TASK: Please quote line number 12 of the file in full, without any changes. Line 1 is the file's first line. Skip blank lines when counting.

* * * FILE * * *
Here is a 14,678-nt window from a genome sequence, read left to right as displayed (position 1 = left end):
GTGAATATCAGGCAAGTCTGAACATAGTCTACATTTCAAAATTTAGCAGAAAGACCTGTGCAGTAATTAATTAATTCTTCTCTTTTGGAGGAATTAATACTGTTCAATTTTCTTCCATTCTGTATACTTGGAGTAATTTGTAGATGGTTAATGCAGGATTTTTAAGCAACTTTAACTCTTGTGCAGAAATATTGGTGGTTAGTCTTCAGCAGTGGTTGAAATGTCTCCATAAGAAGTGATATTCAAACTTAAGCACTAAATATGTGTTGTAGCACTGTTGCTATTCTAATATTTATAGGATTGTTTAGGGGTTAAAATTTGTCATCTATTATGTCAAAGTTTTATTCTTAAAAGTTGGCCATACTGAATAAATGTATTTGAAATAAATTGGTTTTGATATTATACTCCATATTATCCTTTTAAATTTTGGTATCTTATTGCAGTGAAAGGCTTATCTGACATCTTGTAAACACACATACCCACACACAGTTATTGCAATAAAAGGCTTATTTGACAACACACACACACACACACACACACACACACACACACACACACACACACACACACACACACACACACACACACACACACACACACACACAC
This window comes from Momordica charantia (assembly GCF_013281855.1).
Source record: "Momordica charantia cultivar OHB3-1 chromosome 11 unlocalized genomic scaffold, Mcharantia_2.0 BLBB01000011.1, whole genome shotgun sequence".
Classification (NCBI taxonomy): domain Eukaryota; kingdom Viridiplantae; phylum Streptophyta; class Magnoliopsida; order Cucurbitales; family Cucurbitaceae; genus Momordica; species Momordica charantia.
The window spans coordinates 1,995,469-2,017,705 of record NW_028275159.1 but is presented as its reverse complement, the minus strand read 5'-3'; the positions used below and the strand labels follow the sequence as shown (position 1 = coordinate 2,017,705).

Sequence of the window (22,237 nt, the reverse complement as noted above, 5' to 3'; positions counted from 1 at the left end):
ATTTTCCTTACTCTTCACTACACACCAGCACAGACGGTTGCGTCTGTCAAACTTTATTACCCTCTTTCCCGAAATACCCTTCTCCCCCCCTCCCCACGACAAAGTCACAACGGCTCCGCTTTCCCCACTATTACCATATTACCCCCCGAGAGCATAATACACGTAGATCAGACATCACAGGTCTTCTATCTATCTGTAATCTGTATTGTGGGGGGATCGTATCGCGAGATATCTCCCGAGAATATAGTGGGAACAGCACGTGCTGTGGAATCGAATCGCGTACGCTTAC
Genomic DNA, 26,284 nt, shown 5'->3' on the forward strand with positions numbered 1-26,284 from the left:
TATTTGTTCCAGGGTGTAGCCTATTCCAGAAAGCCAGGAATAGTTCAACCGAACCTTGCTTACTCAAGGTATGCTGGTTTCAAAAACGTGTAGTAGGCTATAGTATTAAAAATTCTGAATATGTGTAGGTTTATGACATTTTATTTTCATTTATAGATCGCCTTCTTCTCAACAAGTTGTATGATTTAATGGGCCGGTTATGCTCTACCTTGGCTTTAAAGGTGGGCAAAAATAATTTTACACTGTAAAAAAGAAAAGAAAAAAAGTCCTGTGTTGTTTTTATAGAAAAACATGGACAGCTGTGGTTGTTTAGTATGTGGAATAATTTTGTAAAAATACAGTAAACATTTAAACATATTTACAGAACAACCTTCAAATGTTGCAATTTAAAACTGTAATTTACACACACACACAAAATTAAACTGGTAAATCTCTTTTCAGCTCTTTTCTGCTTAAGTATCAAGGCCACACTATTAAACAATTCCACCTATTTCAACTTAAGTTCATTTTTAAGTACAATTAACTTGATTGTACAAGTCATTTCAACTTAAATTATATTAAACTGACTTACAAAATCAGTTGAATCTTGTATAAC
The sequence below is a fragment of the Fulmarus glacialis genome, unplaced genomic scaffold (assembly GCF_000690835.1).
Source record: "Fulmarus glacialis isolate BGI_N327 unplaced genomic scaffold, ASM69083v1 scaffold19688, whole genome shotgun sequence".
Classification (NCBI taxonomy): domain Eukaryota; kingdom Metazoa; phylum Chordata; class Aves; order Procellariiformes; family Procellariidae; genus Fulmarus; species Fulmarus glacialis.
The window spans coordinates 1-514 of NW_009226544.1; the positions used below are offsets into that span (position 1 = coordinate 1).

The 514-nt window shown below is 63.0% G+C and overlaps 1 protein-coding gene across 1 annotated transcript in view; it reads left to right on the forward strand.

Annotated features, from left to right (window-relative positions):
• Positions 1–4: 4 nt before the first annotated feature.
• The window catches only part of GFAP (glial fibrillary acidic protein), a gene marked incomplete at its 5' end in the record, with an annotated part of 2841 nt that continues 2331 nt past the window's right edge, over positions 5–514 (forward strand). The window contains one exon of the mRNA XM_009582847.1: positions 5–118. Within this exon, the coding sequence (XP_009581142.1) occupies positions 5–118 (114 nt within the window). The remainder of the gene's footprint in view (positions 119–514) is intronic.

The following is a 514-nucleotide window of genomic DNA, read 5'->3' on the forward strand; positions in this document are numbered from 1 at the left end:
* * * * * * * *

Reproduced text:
Source record: "Fulmarus glacialis isolate BGI_N327 unplaced genomic scaffold, ASM69083v1 scaffold19688, whole genome shotgun sequence".